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TiredSam

The wise nematode hibernates
Messages
2,677
Location
Germany
From the article in the OP:

Finding a biomarker for C.F.S. has been an ongoing goal for researchers who hope to one day develop a diagnostic test for the condition. Still, the senior author of the study, Maureen R. Hanson, a professor of molecular biology at Cornell, said the bacteria blueprint in the new study is not yet a method of definitively diagnosing C.F.S. The importance of the finding, she said, is that it may offer new clues as to why people have these symptoms.

And from the conclusion of the study:

There is no single precise alteration of the gut microbiota in all ME/CFS patients we examined, but our data converges to support the concept of a less diverse and unstable community of bacteria in the disorder. It highlights the association of specific bacterial taxa with ME/CFS, and the identification of the underlying role of this altered commensal gut microbiota could lead to novel diagnostic and therapeutic strategies that would improve clinical outcome. Future studies may also reveal additional molecular markers that could be combined with gut microbiome information to enhance the sensitivity and specificity of ME/CFS diagnostic assays.

This study may be useful in terms of identifying a direction for further interesting research, but in terms of finding a diagnostic test or biomarker it is still a million miles away from being of any use whatsoever. Just for fun I thought I’d work out how accurate a diagnostic test based on the above findings would be, and unfortunately it only comes out at an accuracy of 4.33%. ie if a random person walks into a Dr's office saying "I've been feeling a bit tired, can you do an ME test?" If the Dr performs a test based on the above findings and it comes up positive, the chances that the person really has ME are only 4.33%.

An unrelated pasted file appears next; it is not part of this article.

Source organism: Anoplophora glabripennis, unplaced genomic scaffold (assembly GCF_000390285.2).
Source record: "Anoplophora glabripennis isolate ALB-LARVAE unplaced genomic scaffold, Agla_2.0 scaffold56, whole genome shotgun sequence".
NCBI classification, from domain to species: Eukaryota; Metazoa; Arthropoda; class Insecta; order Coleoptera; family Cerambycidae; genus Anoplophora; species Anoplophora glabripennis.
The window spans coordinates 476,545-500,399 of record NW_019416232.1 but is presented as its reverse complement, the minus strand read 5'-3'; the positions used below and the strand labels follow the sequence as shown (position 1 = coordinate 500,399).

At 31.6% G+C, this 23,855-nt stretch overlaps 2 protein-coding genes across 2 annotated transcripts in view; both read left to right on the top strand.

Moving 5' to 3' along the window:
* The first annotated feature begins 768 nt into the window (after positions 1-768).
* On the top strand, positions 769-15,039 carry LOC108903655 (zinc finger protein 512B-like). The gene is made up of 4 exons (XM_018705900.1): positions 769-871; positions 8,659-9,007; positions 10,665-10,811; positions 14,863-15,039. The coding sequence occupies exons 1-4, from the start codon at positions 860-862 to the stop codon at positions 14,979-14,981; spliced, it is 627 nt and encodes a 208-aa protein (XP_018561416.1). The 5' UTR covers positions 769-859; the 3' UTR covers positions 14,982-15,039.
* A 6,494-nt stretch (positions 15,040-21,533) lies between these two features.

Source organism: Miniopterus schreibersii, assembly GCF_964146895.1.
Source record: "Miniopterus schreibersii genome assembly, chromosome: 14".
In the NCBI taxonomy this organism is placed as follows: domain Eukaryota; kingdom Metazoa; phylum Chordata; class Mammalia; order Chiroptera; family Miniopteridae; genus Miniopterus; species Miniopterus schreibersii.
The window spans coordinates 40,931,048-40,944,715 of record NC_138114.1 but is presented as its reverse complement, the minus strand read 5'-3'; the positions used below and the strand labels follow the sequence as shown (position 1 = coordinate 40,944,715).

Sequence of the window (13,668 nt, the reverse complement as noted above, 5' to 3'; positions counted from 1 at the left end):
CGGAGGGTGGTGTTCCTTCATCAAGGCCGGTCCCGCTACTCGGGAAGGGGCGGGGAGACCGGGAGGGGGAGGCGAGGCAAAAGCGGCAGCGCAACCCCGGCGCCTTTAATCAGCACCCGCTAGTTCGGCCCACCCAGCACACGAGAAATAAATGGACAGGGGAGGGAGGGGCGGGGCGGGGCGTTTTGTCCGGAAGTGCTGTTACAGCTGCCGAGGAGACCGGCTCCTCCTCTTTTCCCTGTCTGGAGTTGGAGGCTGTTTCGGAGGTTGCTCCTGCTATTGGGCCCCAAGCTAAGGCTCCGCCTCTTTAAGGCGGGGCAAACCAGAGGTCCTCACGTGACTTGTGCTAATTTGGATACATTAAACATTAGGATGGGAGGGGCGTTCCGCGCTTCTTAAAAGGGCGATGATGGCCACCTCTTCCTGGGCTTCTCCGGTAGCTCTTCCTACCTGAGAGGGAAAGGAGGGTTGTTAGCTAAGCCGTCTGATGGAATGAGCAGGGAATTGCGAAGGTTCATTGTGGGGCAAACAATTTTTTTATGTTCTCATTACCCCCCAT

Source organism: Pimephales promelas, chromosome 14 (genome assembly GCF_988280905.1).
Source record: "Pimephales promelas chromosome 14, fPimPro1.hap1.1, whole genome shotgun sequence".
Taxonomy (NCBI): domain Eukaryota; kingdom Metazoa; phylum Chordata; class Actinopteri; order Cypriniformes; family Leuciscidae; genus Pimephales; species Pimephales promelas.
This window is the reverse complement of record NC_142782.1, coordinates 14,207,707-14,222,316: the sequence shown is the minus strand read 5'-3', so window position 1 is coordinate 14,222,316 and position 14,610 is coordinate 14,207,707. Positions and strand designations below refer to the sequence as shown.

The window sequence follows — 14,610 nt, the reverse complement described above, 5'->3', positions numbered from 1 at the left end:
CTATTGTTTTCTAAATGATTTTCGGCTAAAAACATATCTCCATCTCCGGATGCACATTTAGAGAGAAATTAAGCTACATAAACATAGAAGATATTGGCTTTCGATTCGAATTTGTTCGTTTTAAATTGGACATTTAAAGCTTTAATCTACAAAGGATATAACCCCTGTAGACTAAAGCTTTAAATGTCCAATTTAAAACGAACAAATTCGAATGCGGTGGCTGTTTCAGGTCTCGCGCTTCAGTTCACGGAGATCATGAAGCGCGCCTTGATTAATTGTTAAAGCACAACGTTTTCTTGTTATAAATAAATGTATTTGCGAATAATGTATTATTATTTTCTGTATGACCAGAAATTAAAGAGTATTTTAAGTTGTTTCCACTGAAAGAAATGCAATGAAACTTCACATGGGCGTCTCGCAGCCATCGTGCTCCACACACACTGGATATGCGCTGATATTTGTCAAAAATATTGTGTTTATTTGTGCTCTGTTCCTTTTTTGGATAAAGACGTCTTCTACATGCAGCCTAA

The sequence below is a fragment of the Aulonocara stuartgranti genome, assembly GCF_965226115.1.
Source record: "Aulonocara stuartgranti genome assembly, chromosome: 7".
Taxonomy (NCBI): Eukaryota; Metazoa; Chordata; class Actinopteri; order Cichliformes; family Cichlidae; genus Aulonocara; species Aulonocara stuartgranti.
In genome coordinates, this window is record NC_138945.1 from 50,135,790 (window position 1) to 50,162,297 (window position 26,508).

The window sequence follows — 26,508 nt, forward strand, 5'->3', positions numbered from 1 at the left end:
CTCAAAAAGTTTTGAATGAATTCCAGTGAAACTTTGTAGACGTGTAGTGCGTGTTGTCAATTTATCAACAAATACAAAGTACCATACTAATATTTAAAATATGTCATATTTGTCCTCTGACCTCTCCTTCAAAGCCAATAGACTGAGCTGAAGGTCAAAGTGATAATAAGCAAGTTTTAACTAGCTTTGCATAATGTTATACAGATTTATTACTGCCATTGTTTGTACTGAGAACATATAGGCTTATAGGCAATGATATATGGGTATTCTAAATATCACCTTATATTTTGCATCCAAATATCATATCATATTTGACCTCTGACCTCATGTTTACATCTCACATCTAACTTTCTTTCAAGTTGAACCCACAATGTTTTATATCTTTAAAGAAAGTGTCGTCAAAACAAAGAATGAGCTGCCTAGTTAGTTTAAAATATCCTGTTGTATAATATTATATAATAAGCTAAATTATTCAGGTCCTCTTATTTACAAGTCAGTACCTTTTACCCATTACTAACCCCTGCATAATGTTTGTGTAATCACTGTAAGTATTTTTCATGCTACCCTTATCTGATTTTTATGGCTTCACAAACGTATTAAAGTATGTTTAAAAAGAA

Here are the calculations:

Take the prevalence of ME as the higher IOM estimate of 2.5 million out of 318 million Americans, = 0.78%.

From table b, percentage of people with ME correctly diagnosed is 83% (52.93 / (52.93 + 11.87) x 100). Actually I make that to be 81.68%, but let them have their claimed 83% for the sake of argument.

From table b, percentage of people who don’t have ME correctly diagnosed as not having ME is 85.5% (30.09 / (30.09 + 5.11) x 100). So 14.5% of people who don’t have ME are incorrectly diagnosed as having it.

So if 100,000 random members of the population go to their Dr asking to be tested for ME, with a prevalence rate of 0.78%, 786 of them will actually have ME and 99,214 won’t.

Of the 786 people with ME, 83% of them will get a diagnosis of ME, so 652 of them.

Of the 99,214 people without ME, 14.5% of them will get a diagnosis of ME, so 14,386 of them.

So out of 100,000 random Americans, 652 + 14,386 = 15,038 of them will get a diagnosis of ME using this test. Of the 15,038 people who test positive for ME, only 652, or 4.33% of them, actually have ME, so a positive diagnosis would only have an accuracy of 4.33%.
 

Hutan

Senior Member
Messages
1,099
Location
New Zealand
In practice of course it wouldn't be anywhere near that bad because if someone is given the test, they probably aren't your average random American. For a start they have to be motivated enough to go to see a doctor to find out why they have no energy. If the doctor is decent, they will have screened a bit further by checking there is PEM, doing iron tests and so on. So, the prevalence of ME in people given the test would be much higher than 0.78%.

And possibly if someone tests positive and doesn't have ME, they may have some other problem, or incipient problem.

But yes, there is some way to go. Not least, some replication of the findings is needed.